Sermon Davis Nolan/Ed Maurer wedding

September 26, 2011 at 6:32 am Leave a comment

The Rev. Maurice C. Frontz, III, STS
Wedding Homily – Davis Nolan and Edward Maurer
Saturday, September 24, 2011

Grace, mercy and peace from God our Father and our Lord Jesus Christ.

I can tell a lot about a couple during the first pre-marital counseling session.
I could tell not only how incredibly excited
Davis was to be planning her long-awaited dream wedding,
I could tell how happy she was to be planning it with Ed.
I could tell Ed’s care for Davis
by how they sat close together and chose the bulletin cover,
the texts for the service,
the vows they would speak to each other.
I could tell that both Ed and Davis
desired that their service of marriage honor the God who created them,
who redeemed them through Jesus Christ,
and who has brought them together to live out their discipleship in the state of marriage.

But I couldn’t tell you why they chose the second reading from Romans 12.
Now maybe it’s because it’s the shortest of the epistle readings we suggest for marriage.
Maybe it’s because it’s different –
it’s not 1st Corinthians 13 which, while beautiful, is heard at so many wedding services.
I’d like to think it’s because they both recognized that in Romans 12:1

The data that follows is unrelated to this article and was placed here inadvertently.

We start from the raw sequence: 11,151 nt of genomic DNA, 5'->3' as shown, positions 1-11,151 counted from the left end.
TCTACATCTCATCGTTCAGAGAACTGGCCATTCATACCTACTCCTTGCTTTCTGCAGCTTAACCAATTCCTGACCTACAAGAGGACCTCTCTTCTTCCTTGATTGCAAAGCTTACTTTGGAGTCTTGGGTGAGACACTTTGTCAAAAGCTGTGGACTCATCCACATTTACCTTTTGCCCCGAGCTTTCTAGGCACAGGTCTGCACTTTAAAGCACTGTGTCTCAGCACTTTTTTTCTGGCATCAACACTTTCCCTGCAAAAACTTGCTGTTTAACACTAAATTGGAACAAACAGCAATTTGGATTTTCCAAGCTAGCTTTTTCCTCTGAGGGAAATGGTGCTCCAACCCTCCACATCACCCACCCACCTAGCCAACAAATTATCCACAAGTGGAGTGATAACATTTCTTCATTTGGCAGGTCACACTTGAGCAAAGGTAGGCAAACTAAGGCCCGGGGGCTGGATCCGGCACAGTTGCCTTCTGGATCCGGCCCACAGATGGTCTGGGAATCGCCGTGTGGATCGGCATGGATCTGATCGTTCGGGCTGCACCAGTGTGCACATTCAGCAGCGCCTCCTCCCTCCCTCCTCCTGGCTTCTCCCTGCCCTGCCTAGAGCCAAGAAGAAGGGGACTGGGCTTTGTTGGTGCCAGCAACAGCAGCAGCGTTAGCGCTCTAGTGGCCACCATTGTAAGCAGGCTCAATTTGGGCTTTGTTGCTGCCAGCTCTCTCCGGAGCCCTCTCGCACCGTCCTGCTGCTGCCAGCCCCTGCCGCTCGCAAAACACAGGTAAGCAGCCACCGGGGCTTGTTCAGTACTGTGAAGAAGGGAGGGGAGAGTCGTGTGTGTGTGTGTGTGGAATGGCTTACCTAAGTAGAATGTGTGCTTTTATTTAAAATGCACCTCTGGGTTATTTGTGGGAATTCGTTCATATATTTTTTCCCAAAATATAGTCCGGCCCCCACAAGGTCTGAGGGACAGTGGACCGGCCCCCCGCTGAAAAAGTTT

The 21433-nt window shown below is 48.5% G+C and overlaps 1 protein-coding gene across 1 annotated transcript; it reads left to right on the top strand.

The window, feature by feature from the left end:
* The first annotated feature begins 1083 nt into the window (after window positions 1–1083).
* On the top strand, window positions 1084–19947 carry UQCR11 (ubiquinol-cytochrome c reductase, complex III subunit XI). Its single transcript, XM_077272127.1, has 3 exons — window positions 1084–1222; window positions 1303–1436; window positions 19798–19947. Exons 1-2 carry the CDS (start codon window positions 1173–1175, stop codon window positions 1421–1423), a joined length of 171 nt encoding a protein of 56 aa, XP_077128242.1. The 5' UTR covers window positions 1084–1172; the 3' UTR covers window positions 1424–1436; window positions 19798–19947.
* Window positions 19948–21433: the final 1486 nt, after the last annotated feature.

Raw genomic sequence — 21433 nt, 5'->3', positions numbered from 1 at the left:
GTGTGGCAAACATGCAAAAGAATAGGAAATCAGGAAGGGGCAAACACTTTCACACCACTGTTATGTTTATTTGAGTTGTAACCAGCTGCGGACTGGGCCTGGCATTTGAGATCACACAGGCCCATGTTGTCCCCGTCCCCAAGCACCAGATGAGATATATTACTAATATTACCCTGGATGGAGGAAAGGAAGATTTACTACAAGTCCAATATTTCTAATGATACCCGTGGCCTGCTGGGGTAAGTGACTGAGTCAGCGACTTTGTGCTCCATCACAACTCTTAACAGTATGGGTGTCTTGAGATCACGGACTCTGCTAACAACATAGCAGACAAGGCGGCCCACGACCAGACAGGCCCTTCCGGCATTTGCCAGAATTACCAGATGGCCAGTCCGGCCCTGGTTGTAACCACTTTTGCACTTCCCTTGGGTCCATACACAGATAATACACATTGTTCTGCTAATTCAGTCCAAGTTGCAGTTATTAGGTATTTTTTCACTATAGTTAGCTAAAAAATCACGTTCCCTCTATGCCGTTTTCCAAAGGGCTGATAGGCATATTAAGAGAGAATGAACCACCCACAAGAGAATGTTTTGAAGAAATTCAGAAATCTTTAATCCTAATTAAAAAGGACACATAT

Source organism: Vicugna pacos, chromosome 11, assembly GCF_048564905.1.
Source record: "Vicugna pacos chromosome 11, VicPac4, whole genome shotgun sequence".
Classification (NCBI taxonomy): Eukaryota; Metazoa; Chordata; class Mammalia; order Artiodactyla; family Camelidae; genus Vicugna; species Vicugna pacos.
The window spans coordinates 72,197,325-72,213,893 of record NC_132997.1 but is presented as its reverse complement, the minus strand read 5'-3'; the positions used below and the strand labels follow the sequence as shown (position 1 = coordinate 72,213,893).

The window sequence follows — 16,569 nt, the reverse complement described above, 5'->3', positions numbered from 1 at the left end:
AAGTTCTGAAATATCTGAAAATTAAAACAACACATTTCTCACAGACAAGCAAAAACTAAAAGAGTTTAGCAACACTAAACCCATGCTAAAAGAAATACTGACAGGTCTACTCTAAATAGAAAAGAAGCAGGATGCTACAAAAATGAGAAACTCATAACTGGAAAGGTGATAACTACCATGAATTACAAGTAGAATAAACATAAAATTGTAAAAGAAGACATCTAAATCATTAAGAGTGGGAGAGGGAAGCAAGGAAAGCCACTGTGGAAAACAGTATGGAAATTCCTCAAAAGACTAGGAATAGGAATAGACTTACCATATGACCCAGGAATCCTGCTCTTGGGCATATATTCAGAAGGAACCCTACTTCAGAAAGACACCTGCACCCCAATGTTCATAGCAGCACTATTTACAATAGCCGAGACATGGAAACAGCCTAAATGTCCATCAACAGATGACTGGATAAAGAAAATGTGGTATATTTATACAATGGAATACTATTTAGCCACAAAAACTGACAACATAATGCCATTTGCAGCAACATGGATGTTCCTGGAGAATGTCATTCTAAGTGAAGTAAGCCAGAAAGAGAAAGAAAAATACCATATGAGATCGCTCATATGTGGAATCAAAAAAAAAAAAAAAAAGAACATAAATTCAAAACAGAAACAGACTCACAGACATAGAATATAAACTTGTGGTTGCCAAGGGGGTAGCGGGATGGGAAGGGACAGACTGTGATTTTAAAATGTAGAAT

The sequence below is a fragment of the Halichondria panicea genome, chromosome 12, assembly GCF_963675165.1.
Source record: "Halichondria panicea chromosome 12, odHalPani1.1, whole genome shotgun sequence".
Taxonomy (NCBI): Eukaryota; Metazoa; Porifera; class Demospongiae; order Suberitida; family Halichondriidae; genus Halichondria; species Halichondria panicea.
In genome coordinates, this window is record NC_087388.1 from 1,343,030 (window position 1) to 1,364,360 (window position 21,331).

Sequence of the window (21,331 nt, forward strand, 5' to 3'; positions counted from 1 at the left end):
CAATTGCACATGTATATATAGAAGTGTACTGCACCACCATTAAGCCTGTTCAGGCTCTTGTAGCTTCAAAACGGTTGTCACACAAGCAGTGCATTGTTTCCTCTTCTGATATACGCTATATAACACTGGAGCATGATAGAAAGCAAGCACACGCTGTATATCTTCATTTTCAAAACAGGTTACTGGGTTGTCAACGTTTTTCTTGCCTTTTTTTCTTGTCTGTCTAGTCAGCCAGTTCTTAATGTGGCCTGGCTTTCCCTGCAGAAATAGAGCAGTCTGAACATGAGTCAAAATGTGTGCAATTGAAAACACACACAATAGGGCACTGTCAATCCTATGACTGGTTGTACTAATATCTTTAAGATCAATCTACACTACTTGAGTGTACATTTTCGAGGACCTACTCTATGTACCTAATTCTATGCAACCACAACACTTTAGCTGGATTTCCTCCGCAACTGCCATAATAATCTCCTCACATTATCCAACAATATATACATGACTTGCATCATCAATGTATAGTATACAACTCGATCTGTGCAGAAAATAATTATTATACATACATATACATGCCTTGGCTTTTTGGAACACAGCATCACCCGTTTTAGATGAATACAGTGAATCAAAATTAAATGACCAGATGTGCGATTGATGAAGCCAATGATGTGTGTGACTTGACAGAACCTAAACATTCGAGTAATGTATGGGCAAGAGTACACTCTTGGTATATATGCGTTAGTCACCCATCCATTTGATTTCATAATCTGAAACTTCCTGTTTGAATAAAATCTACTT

we have a particularly insightful way of looking at what love is,
both God’s love for us and our love for God and each other.

After 11 chapters of explaining to the Church in Rome
just what great things God has done for us in Jesus Christ,
St. Paul says, “Therefore.”
Because God has done this; therefore, what should we do?
What is to be our response to God’s great love and mercy toward us?
“Present your bodies as a living sacrifice, holy and acceptable to God,
which is your spiritual worship.”
In a world in which animal sacrifice was still common;
in a world where the life of the spirit
and the life of the body were often viewed as separate,
Paul says that what we do with our bodies is our spiritual worship of God.

Now maybe this just means, “Get your bodies to church on Sundays.”
It is significant that you have come to the Church to speak your vows,
not because this is a beautiful place to be married,
not because your families expect you to be here,
but because you believe that it is God has brought you together
and you desire that your marriage be blessed by God and the prayers of his people.

And you have indicated that your life together
will be lived in the worshiping community of Christ’s Church.
I’m sure that St. Paul would approve of all this.

But what is so surprising and amazing and thrilling about this
is that after telling the Romans to present their bodies to God,
Paul does not launch into a discussion of a worship service.
Paul assumes Christians will worship God together.
Instead he talks in Romans 12 about how Christians are to treat each other.
This is spiritual worship – offering our bodies to God and to each other in love.
Every person, whether single or married or widowed,